without Internet Explorer,
in 1280 x 960 resolution
At this point in the extensive career of Countess, Orlok had taken on the task of being the vocalist and sole musician of the band, effectively turning it into a one man project. Hailing from the Netherlands and active since 1992, Countess have had an arguable assortment of releases that everyone who's heard of the band tend to have an opinion on; either they really love what they've heard or they detest it, or rather only a specific time period is adored. Having received mostly failing reviews of their first effort, how does the second effort The Return of the Horned One redeem Countess, or does it?
The Return of the Horned One makes its mark in the unending nether realm of black metal with its imaginative combination of guitar compositions that waltz in deathlike harmony with chilling synthesizer effects to create an immersive occult experience unlike any other. While "Intro Iniquity", the introductory atmospheric keyboard track, isn't as captivating as what was heard in The Gospel of the Horned One, the rest of the material makes up in excess for this tiny and obsolete flaw.
Every aspect of this album at hand surpasses its debut predecessor, from more creative compositions to tighter instrument precision, Orlok has made sure that no stone has been left unturned and has churned out a far different experience altogether in this follow-up. This time around it sounds as though a programmed drum machine was used rather than there being a live drummer present, which has resulted in the element having a hard mechanical sound and triggers that are easy to point out. However this has worked out to the benefit of Countess, as it has allowed for a larger range of kit elements to be incorporated, better beats for the listener to enjoy, a larger range of tempos to be explored and tighter, more fluid rhythms to be executed; when stacked up against the drumming heard on The Gospel of the Horned One the content on this release is absolutely incomparable.
Even pushed ridiculously far back into the production mix, the guitar keeps its signature rhythmic riffs but this time finds itself encumbered with a deep bass tone that gives the audio much needed weight. Orlok has a knack for writing extremely catchy hooks, and this asset is much more defined on the songs within this material, which is full of amazing riffage and sick skillful solos that've become some of the most well known from Countess. In addition to the deeper tone and heavier power chord sections, palm muted riffs have been added along with well layered acoustics; all adding depth to the tracks. The keyboards attach themselves directly to the rhythm guitar and dance along with them in an eerie masquerade of despicable horror, think early Castlevania games and that's the mood that this album portrays. The keyboards are even more prominent throughout the content, and nearly every track is adorned with either skin crawling organs, haunting bells, thunder or some other type of gothic style synthesizer effect.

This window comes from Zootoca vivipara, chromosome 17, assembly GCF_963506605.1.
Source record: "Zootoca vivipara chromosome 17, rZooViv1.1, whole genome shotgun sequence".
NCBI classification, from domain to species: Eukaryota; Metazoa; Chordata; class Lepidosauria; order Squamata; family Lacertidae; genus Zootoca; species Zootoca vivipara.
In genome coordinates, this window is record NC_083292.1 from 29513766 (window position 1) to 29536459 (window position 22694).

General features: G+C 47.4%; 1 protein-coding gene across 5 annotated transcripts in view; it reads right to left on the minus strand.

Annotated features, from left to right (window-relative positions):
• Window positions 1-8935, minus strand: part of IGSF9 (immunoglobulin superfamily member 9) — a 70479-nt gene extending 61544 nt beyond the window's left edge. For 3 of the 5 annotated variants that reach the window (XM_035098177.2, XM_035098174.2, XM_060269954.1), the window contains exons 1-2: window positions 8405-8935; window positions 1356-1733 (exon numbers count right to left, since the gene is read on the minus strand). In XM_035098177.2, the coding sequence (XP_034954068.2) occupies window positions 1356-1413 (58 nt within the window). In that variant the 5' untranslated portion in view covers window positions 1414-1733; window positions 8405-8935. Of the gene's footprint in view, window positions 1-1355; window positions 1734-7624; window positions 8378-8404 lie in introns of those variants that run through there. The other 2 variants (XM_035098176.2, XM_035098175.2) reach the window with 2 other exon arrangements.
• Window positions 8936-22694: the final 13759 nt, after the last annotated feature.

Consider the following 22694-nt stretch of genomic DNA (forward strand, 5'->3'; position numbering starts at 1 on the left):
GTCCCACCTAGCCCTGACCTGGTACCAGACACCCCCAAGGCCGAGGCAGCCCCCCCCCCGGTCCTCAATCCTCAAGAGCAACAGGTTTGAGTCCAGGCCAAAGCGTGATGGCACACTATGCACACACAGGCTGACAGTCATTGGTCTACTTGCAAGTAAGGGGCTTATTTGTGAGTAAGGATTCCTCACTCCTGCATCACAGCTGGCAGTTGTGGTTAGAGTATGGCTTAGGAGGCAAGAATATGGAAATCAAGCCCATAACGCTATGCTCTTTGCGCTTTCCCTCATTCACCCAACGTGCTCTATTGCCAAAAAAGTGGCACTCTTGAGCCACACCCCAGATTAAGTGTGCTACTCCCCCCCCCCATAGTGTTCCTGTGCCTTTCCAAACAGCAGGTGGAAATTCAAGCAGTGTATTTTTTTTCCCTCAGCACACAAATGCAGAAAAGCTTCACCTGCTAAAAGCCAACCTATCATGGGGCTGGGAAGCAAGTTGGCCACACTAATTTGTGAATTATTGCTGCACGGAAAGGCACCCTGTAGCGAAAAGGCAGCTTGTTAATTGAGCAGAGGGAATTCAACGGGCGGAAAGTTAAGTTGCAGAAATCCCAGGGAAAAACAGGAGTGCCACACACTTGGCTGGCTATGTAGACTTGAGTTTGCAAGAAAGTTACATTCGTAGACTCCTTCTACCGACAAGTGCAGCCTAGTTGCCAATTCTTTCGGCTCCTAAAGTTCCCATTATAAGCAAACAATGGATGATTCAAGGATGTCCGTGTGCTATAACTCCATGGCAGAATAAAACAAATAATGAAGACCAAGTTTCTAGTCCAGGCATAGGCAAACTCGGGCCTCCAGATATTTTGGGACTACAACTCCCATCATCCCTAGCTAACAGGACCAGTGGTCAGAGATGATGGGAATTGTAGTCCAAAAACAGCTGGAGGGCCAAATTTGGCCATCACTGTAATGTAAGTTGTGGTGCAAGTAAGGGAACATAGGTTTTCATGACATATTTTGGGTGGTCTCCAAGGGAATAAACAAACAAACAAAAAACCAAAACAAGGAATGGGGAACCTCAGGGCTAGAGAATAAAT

Orlok's vocals are intimidatingly aggressive and more pronounced in this release, with accusing screams that push beyond the boundaries of the low end equipment that was used to record this material and thusly resulting in distortion during his powerful screams and shouts. Every now and then the listener will be greeted with some spoken word and cult chants in appropriate areas and each of these vocal styles are done with deeply emphatic tones and an unbridled passion that makes it all come across dangerously powerful. The bass guitar sits in the midst of all these aforesaid elements and drives them to new levels with hard hitting lines and a tone that sounds as if it's tuned at a dropped level or two. The production quality is a slight step up from The Gospel of the Horned One, but still allows the material to stay raw in nature. The mixing is also significantly better, but still finds itself uneven where the guitars are at the back of the mix, the bass is on top of the guitar and the vocals are extremely loud; the only elements that don't sound off in their mixed levels are the keyboards and drums.